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From S G <sg.online.em...@gmail.com>
Subject Re: How can I scale my read rate?
Date Sun, 19 Mar 2017 01:47:08 GMT
ok, I gave the executeAsync() a try.
Good part is that it was really easy to write the code for that.
Bad part is that it did not had a huge effect on my throughput - I gained
about 5% increase in throughput.
I suspect it is so because my queries are all get-by-primary-key queries
and were anyways completing in less than 2 milliseconds.
So there was not much wait to begin with.


Here is my code:

String getByKeyQueryStr = "Select * from fooTable where key = " + key;
//ResultSet result = session.execute(getByKeyQueryStr);  // Previous code
ResultSetFuture future = session.executeAsync(getByKeyQueryStr);
FutureCallback<ResultSet> callback = new MyFutureCallback();
executor = MoreExecutors.sameThreadExecutor();
//executor = Executors.newFixedThreadPool(3); // Tried this too, no effect
//executor = Executors.newFixedThreadPool(10); // Tried this too, no effect
Futures.addCallback(future, callback, executor);

Can I improve the above code in some way?
Are there any JMX metrics that can tell me what's going on?

>From the vmstat command, I see that CPU idle time is about 70% even though
I am running about 60 threads per VM
Total 20 client-VMs with 8 cores each are querying a Cassandra cluster with
16 VMs, 8-core each too.


​
​


Thanks
SG


On Sat, Mar 18, 2017 at 5:38 PM, S G <sg.online.email@gmail.com> wrote:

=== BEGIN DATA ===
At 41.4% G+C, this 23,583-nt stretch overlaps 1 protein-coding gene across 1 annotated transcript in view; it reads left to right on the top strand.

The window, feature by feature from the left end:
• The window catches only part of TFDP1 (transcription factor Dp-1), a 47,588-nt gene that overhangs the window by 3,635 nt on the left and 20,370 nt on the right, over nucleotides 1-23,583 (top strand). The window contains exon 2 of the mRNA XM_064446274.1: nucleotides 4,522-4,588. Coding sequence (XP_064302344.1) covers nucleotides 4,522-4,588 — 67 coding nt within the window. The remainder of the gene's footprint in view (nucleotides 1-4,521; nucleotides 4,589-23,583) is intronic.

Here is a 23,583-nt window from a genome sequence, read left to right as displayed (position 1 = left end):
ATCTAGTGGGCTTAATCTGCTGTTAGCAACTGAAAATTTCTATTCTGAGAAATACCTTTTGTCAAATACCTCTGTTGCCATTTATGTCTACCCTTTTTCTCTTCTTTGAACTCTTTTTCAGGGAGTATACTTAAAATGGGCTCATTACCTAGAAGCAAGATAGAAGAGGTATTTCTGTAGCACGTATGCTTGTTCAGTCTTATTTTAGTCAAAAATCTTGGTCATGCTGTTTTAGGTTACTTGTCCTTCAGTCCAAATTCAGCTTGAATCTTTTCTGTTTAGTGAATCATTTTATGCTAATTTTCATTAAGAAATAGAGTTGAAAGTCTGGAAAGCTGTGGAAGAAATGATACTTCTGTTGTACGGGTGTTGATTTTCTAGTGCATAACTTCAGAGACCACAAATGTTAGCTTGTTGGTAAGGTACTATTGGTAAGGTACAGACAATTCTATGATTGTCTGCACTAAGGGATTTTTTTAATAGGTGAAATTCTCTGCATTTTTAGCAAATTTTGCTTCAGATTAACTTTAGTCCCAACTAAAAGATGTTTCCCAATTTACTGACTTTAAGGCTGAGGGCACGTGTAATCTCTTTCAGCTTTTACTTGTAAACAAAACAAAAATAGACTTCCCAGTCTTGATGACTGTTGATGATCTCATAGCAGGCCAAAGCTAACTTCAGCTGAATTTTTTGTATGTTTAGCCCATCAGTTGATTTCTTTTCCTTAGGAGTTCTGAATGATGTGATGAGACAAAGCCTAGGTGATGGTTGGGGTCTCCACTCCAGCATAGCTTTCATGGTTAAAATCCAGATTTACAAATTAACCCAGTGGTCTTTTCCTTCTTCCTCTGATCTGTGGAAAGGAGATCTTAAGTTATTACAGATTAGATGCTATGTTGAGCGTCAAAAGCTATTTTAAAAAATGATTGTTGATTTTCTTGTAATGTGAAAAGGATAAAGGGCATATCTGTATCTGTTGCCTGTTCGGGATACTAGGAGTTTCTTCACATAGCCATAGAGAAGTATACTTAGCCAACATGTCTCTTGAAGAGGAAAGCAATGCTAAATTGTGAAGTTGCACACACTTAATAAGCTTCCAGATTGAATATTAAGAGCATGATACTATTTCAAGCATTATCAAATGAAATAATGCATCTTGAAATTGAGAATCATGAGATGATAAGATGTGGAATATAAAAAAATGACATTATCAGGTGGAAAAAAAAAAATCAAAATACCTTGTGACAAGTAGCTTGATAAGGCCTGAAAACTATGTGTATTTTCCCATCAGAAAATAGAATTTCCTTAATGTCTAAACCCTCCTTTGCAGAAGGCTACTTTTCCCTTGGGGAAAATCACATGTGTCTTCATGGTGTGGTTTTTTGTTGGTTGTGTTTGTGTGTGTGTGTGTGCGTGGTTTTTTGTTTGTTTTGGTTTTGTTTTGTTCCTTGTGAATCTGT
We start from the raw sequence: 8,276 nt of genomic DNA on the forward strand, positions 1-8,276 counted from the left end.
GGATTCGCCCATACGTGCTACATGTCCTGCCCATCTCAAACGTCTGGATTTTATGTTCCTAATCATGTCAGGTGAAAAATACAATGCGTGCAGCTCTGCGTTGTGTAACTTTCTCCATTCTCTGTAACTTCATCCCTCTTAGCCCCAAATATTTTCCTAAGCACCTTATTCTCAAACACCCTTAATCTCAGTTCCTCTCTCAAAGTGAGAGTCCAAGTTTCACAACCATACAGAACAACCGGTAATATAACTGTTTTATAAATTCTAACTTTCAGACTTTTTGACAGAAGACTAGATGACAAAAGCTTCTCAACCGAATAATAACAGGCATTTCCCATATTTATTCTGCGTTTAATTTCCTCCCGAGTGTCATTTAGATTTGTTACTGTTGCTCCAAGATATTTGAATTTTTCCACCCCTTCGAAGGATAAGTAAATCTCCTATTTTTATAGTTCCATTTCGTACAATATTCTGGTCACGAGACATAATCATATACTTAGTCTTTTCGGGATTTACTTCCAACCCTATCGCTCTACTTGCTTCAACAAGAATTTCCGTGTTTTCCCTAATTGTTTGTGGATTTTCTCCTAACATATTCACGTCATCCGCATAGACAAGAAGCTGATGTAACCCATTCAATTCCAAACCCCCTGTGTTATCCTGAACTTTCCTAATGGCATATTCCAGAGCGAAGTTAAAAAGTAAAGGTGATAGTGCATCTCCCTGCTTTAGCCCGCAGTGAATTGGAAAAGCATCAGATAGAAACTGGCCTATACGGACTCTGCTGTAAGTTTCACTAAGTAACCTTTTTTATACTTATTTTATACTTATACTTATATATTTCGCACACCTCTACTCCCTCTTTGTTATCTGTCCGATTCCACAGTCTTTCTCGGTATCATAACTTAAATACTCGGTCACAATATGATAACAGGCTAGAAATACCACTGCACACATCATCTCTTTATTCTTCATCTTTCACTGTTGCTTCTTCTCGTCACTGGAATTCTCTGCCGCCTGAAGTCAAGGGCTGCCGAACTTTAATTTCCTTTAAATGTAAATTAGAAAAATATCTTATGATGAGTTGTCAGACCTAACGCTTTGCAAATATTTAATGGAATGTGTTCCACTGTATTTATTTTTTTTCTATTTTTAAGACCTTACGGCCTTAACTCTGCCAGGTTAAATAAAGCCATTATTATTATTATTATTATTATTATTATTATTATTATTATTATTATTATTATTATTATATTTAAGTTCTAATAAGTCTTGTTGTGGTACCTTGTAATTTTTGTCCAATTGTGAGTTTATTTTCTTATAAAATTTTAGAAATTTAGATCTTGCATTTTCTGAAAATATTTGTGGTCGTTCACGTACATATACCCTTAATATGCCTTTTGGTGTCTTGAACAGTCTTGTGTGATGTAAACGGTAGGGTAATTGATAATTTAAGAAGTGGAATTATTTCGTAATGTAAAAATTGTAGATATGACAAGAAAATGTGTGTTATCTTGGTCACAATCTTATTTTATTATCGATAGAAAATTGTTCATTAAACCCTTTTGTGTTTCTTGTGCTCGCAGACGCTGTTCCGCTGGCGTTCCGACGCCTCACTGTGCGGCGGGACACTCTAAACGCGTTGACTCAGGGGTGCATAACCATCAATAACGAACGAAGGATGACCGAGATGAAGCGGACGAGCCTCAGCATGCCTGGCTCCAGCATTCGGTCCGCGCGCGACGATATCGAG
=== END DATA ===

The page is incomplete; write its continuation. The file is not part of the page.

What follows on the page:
> Thanks. It seems that you guys have found executeAsync to yield good
> results.
> I want to share my understanding how this could benefit performance and
> some validation from the group will be awesome.
>
> I will call executeAsync() each time I want to get by primary-key.
> That ways, my client thread is not blocked anymore and I can submit a lot
> more requests per unit time.
> The async requests get piled on the underlying Netty I/O thread which
> ensures that it is always busy all the time.
> Earlier, the Netty I/O thread would have wasted some cycles when the
> sync-execute method was processing the results.
> And earlier, the client thread would also have wasted some cycles waiting
> for netty-thread to complete.
>
> With executeAsync(), none of them is waiting.
> Only thing to ensure is that the Netty thread's queue does not grow
> indefinitely.
>
> If the above theory is correct, then it sounds like a really good thing to
> try.
> If not, please do share some more details.
>
>
>
>
> On Sat, Mar 18, 2017 at 2:00 PM, <j.kesten@enercast.de> wrote:
>
>> +1 for executeAsync – had a long time to argue that it’s not bad as with
>> good old rdbms.
>>
>>
>>
>>
>>
>>
>>
>> Gesendet von meinem Windows 10 Phone
>>
>>
>>
>> *Von: *Arvydas Jonusonis <arvydas.jonusonis@gmail.com>
>> *Gesendet: *Samstag, 18. März 2017 19:08
>> *An: *user@cassandra.apache.org
>> *Betreff: *Re: How can I scale my read rate?
>>
>>
>>
>> ..then you're not taking advantage of request pipelining. Use
>> executeAsync - this will increase your throughput for sure.
>>
>>
>>
>> http://www.datastax.com/dev/blog/java-driver-async-queries
>>
>>
>>
>>
>>
>> On Sat, Mar 18, 2017 at 08:00 S G <sg.online.email@gmail.com> wrote:
>>
>> I have enabled JMX but not sure what metrics to look for - they are way
>> too many of them.
>>
>> I am using session.execute(...)
>>
>>
>>
>>
>>
>> On Fri, Mar 17, 2017 at 2:07 PM, Arvydas Jonusonis <
>> arvydas.jonusonis@gmail.com> wrote:
>>
>> It would be interesting to see some of the driver metrics (in your stress
>> test tool) - if you enable JMX, they should be exposed by default.
>>
>> Also, are you using session.execute(..) or session.executeAsync(..) ?
>>
>>
>>
>>
>>
>

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